Why You Should Always Season Pork Chops

Seared, grilled, sous vided, or even air-fried, pork chops can make for a comforting, easy-to-cook weeknight meal. However, there is a pitfall many home chefs have come to fear — dry, tasteless pork. 

As described in Edward Behr's influential essay "The Lost Taste of Pork" (published in the "Art of Eating") the American pork industry takes substantial blame for blander chops. In the 1990s, American consumers shifted towards leaner cuts, emulating appetites for meat like chicken breast (remember the tagline "Pork. The other white meat?"). Worsened by factory farming, most pork sold at the supermarket no longer contained its delectable fat-marbling. Less fat means chops dry out quicker, becoming more susceptible to a rubbery texture and bland taste — unfortunately all too familiar unappetizing qualities to most of today's pork consumers.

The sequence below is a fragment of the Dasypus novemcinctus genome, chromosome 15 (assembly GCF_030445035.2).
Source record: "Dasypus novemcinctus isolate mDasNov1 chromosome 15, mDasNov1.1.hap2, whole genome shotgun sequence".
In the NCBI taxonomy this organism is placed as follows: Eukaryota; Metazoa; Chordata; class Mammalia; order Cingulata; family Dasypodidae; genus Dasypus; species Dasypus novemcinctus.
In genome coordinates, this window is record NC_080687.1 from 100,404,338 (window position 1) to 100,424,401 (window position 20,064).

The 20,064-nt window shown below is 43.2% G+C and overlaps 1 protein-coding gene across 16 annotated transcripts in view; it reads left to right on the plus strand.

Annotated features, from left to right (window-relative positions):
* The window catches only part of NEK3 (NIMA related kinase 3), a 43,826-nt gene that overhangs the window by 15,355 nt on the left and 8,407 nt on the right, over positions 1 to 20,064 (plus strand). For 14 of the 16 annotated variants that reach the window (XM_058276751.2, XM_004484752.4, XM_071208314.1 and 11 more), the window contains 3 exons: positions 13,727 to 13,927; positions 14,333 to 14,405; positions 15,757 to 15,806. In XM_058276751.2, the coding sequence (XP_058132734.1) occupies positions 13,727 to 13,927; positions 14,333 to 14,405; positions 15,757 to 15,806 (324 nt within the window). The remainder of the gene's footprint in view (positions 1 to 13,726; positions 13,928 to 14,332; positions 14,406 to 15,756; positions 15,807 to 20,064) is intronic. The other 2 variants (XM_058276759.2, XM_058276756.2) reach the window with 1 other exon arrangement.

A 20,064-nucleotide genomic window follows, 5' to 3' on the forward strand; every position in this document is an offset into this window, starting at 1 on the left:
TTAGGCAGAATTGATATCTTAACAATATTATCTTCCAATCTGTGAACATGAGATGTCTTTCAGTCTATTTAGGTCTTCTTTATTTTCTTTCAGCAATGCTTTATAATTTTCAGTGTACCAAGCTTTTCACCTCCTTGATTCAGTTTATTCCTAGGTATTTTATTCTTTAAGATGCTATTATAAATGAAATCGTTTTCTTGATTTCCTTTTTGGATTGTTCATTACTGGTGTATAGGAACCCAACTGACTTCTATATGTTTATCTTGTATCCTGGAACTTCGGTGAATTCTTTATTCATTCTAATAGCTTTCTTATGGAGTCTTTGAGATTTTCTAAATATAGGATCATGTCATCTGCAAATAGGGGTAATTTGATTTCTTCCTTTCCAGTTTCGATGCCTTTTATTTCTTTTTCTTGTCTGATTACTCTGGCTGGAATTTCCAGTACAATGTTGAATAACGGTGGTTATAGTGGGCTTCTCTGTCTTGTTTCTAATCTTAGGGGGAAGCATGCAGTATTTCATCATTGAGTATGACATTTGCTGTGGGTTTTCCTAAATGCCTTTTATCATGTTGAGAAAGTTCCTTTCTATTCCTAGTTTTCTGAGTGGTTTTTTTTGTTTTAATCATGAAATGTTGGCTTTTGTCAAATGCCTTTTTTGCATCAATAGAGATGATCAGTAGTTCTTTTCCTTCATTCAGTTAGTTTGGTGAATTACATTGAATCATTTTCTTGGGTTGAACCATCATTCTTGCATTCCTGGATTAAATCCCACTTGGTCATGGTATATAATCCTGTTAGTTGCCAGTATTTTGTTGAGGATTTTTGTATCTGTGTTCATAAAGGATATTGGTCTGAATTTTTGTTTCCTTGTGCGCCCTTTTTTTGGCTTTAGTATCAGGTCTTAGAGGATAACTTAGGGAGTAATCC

While you can of course search out fancy, heritage breed hogs to source your pork, if you're working with standard grocery store chops (and honestly, even if you did spring for the botique kind) seasoning is paramount to preparing a tender, juicy slice of porky delight. A simple ingredient or two will prevent blandness, improve texture, and ensure satisfying chops.

Seasoning pork chops seals in juices

If you've never cooked pork chops before there's no need to worry, as not much fuss is needed to season them properly. As J. Kenji López-Alt details on Serious Eats, all you really need to do is copiously salt your pork chops and let them sit in the fridge. Don't be alarmed, an overly salty result is unlikely — as long as there's rest time, the crust will crisp to perfection when you sear it, trapping succulent juices inside. (For extra-tasty caramelization, try throwing on some sugar, too! It'll amplify pork's natural sweetness, perfectly paired with sides like parsnip apple puree.)

While just sugar and salt work wonders, you can look towards dry rubs if you're searching for more distinct flavors. The options are endless, but something like this three-ingredient rub with hot paprika and brown sugar is a fine place start. You can also concoct your own; throw together some of your favorite spices with salt, considering how the flavors will meld with your sides.